Best shape for the best terrain?

  • I’m a noob, riding Onewheel for a week now own a boosted board for last 3 years which is now useless since I started riding the OW. I was riding at a park the other day all lawn with a small 30% grade grassy hill in front of me, was in delirium mode going about 12.5 mph and nose dived right at the beginning of the hill, Landed on my right side rib cage been in pain for the last four days. I don’t blame the board (wheel slip on grass may have contributed) but would like to know if being in “elevated” would’ve saved me or should I just slow down when coming to an incline and then gradually go up the hill rather than hard charge, been riding in delirium for every terrain but now feeling I should rethink that. What’s the best modes for different terrain any advice? I’ve read the descriptions of each mode but need some real use advice from you guys!

  • Welcome aboard @jwheelin!

    Hang in there! Here's a few tips that have helped me - I've only owned mine a few months, with almost 500 miles under my belt.

    1. Put your front foot as close to the wheel as possible and put your back foot as far back as possible. This keeps your weight back, making it easier for the OneWheel to lift up your front end when necessary.
    2. Off-roading puts considerably more stress on the motor, meaning you can't go as quickly, and must act more gingerly around hills. (friction!) Think about how fast you can pedal a mountain bike on pavement vs. a grassy field.
    3. Understand what may stress your Onewheel motor, like hills, speed, or a combo of the two.
    4. Ride as if you will be pitched forward at any moment, so you'll be alert.
    5. If you do hit the ground, use your arms to encourage a roll, not to keep your chin, chest, etc. from making contact.
    6. Don't go faster than 15mph on the street - this is plenty fast for me, and has kept me upright so far. If this feels too slow, you might need more pads, and more practice.

    Hope that helps. Report back!

  • @wheelcity, thanks that’s good advice! You’re right though I need to understand the limits of this board. I need to understand the limits of the motor, what I can and cannot do rather than just make assumptions on the fly. I’ve tried elevated at a golf course and it seemed to work a lot better dealing with bumps and Little Hills keeping that nose up giving you a little bit more ground clearance and confidence but it lacked the torqued of delirium. I’ve reached 16.5mph but that now seems sketchy after my bail. Honestly this board is so much fun you don’t need to be hauling butt all the time and like I said in my original post my Boosted board is essentially useless my Boosted now feels like a huge desk with casters, completely immobile and clunky compared to OW. One question though what mode do you ride in mostly ?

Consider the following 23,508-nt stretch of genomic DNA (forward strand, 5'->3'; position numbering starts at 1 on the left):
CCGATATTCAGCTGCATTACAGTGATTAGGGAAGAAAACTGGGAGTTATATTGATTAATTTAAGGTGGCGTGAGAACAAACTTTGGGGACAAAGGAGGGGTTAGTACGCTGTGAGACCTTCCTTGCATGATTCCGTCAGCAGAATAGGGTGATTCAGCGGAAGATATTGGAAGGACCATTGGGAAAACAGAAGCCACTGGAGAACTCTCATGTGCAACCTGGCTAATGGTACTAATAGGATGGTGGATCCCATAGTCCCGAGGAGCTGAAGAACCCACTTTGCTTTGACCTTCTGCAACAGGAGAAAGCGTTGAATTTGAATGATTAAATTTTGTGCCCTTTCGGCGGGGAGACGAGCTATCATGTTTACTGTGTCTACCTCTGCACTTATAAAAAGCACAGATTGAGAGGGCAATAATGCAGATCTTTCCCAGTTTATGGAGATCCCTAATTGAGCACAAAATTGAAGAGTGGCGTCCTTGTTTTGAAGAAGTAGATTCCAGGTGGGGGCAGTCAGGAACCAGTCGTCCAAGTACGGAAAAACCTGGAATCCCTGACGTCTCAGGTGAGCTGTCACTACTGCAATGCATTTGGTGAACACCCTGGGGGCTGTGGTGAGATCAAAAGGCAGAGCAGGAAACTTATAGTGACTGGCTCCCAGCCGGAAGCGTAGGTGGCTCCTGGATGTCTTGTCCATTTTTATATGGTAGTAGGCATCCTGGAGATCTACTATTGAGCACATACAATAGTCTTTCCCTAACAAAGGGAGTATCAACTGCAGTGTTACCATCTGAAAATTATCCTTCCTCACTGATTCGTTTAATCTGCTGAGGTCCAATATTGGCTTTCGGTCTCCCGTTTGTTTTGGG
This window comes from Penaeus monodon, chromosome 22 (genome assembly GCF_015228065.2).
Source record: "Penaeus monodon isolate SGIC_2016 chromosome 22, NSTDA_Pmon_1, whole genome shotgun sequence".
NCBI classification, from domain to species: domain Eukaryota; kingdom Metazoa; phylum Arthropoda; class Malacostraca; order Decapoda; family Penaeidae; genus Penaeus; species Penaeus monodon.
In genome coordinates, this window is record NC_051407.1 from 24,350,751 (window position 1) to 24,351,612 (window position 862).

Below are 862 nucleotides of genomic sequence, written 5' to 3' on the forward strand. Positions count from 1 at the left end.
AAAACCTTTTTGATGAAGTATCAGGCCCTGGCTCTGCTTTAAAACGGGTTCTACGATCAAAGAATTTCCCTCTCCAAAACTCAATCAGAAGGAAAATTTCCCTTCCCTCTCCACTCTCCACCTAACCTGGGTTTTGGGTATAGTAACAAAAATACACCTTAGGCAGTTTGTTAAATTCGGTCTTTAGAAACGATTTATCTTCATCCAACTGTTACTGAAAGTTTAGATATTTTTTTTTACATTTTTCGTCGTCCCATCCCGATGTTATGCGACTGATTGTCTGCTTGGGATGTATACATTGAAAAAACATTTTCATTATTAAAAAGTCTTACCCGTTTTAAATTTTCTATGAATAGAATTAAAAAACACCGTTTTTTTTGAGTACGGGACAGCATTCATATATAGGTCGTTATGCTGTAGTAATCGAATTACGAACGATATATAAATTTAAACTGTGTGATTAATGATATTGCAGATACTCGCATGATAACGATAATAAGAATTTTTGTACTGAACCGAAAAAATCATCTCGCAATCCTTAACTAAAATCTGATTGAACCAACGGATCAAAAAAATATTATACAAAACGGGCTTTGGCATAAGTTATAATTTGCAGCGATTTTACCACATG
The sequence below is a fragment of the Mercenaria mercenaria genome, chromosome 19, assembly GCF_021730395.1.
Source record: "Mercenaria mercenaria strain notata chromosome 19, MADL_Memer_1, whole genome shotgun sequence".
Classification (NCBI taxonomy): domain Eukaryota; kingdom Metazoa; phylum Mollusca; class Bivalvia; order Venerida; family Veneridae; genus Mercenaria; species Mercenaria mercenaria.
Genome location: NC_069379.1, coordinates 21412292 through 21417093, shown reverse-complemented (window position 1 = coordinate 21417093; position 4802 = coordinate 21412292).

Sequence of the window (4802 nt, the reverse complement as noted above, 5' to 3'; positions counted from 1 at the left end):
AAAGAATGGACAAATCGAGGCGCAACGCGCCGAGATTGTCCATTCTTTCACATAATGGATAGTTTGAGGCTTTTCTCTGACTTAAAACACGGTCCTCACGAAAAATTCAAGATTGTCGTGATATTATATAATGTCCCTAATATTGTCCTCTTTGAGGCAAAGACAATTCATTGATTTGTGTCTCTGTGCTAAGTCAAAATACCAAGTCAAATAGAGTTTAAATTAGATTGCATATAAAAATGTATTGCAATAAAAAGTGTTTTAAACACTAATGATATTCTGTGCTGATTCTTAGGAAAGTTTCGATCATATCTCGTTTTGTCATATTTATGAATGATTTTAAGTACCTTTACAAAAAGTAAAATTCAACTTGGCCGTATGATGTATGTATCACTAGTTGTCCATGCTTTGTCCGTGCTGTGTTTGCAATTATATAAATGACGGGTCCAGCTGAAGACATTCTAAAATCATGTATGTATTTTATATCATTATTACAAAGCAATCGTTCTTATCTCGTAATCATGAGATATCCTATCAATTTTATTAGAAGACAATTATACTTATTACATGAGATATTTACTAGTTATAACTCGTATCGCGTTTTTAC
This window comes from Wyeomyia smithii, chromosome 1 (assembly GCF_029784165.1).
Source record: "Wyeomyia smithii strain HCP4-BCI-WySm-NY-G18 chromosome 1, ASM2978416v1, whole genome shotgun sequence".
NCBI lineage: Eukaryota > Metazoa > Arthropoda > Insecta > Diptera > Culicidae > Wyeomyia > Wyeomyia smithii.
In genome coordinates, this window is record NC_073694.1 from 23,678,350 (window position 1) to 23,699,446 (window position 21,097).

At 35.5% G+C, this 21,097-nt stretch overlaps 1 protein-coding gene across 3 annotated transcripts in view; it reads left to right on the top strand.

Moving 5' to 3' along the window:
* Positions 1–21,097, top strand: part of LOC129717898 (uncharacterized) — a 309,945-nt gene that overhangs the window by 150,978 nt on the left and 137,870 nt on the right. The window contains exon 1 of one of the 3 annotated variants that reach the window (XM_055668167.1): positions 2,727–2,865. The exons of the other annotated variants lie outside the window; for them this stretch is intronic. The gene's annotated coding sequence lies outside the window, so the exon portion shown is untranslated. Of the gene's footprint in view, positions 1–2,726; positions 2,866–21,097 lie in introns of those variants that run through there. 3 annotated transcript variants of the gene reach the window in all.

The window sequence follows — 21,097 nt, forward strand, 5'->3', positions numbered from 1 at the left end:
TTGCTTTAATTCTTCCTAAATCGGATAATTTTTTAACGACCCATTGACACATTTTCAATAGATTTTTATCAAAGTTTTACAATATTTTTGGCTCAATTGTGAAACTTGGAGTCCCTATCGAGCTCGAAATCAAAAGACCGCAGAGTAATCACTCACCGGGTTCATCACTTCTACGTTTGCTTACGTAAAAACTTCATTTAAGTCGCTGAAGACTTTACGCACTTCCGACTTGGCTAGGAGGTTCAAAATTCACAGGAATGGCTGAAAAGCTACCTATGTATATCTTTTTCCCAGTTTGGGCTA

• This is a great discussion. I'm new as well. About 2 weeks so far(50 miles). Mostly street and some grass. I find myself cycling through all the modes just to make myself better by having the board react differently. I like mission best for carving/cruising the streets. Elevated if going up steep hills and delerium for most off road. I have found delerium to be the most stable mode for friends to learn on regardless of terrain. My max speed is 15.5 a few times and I start to get pushback and don't want to risk a nose dive. I'm too old for that, although I do wear full pads, most of the time.

  • @sage954, I need to start playing with the modes more as you do. At first I just thought the mode names where just creative descriptions for beginner, intermediate, and pro kinda like an eboard. I now realize how important it is to switch to different modes for better performance on certain terrains. Curious if you can switch modes on the fly, I guess I’ll wait until I’m all healed up before I start experimenting with this. My biggest issue is learning to just trust the board, it’s not as forgiving as a skateboard.

  • As far as modes, I just leave it in Delirium. It's the fastest, zippiest, "Traction-control-off" mode. Best to try all the modes for yourself and see which you bond with.

    Heres's a great in-depth explanation of all the modes, with some riding tips as well:

  • @wheelcity, Thank you, there’s some great riding advice in there, just what I needed!

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